Deciphering the path of business through the COVID-19 mess is more difficult than finding your way through Boston without Google Maps.
Stock markets zoom while Hertz declares bankruptcy. Oil prices fall to $18 a barrel but then double in five weeks. Auto plants shut down en masse but then reopen to parts shortages from Mexico, which didn’t want to produce until GM, Toyota, and VW leaned hard on the government.
The political and scientific elites caution us not to reopen because a mistake could mess up their reputations. They scare us about the “second wave” that may be coming sometime.
Meanwhile, the salon owner worries that she may never comb out another wave at her shop if she can’t reopen.
Small businesses navigate through government bureaucracies to claim the cash to survive, not knowing how much they will have to pay back because the SBA itself doesn’t understand the authorizing legislation. Washington consultants earn their juicy retainers by explaining stuff even the dudes who wrote the laws don’t understand.
The boardwalk fills up in Venice Beach, California, and Myrtle Beach, South Carolina. In Chicago, real people keep knocking down the fences that the park police keep erecting to keep them off the grass. In Georgia, Florida, and Alabama, where the governors took the risk of opening before other states, the caseload from COVID did not change.
There are at least a dozen possibilities for successful vaccines. With a decent chance we’ll have a real one before Christmas, and a drug is being made today that really does help reduce hospital stays.
Yet 100,000 people have died in the United States.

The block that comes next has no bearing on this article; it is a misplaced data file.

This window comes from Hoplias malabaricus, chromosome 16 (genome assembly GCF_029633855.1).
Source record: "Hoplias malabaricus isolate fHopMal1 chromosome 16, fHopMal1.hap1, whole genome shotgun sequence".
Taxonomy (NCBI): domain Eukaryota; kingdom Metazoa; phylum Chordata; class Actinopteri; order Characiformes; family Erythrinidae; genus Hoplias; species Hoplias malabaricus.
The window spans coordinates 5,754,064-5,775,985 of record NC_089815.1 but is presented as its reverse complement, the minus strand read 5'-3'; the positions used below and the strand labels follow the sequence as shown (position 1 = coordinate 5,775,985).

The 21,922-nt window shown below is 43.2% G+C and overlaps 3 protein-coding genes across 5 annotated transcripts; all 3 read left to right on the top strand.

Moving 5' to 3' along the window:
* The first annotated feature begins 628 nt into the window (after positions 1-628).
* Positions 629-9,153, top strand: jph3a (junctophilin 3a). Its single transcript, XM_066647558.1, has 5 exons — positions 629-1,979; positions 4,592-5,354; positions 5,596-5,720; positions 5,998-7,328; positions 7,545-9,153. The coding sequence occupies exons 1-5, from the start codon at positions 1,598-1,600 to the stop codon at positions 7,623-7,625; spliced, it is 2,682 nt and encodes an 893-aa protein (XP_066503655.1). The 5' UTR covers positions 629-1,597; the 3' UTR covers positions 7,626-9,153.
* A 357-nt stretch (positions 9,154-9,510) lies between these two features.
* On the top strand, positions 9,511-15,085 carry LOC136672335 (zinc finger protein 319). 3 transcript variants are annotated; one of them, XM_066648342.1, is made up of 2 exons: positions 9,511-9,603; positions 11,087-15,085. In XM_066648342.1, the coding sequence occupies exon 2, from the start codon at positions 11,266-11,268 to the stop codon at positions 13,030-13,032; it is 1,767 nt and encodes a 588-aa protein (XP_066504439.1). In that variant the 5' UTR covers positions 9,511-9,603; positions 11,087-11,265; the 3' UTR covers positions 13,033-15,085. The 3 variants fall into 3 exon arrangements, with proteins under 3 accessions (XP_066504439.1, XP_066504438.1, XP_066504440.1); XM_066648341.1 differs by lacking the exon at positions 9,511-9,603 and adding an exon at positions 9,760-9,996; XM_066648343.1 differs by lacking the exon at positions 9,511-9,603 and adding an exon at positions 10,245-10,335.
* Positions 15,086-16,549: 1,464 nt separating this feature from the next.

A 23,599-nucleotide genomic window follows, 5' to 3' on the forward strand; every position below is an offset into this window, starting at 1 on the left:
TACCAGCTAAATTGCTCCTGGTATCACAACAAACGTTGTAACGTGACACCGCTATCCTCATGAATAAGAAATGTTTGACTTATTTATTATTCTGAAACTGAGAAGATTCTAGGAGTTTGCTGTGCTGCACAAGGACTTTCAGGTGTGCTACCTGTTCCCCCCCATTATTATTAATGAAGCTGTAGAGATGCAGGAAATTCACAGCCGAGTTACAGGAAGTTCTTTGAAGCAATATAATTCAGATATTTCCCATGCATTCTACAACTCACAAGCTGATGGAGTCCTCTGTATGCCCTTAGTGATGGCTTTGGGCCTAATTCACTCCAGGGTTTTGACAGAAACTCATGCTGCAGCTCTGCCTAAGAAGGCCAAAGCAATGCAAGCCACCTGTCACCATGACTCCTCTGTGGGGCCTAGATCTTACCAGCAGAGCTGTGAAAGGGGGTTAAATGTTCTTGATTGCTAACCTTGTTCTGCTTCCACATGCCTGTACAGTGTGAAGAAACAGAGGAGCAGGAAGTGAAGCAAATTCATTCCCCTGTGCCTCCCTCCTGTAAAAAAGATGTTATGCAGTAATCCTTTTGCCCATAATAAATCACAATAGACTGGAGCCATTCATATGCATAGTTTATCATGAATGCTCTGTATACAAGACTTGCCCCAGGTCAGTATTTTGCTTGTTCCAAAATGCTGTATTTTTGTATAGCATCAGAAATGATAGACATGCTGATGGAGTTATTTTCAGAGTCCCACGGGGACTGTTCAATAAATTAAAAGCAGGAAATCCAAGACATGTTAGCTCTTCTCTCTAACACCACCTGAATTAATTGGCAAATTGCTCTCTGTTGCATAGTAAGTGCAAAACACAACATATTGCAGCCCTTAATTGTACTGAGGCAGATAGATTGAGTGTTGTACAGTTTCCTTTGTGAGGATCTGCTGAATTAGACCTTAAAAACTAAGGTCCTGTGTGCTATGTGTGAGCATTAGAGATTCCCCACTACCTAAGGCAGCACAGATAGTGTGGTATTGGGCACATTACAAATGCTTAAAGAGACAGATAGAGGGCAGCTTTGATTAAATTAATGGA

The press makes its living by promoting bad news. Maybe there would be no pandemic without cable news. But there is 20% unemployment, doors are locked, cities have emptied, and I am afraid to go to my own anniversary party.
Yet somehow Americans seem to retain their optimism. The smart people predicted new home buying would fall apart. Yet yesterday the Commerce Department stats showed that real people put down real money and took out real mortgages to buy more homes in April than in March. People are making airline and hotel reservations. They probably are even nutty enough to plan cruises.
But if you are running a machining business, even if you are making respirator parts, it looks iffy. Will people start buying new cars? There are lots of leases ending, but dealerships are quiet because they seem like scary places to go to.
Major League Baseball can’t seem to figure out if players can take showers if it resumes.
We live in the land of phases.
I am coming around to the idea that government should trust people to decide their next steps. It would be chaotic, I know. Most old people will not do dumb stuff like going to the beach or a restaurant. Young people will mix it up and some will get sick, but probably not real sick.
We could have school this fall for those who want to go. We will get closer to the herd immunity that a successful vaccine could complete.
Death in the economy by asphyxiation could be defeated. China would lose the COVID-19 war. Toilet paper would be everywhere.
Is this crazy?
Question: Do you trust yourself to make the right decisions regarding COVID-19? Do you trust other people?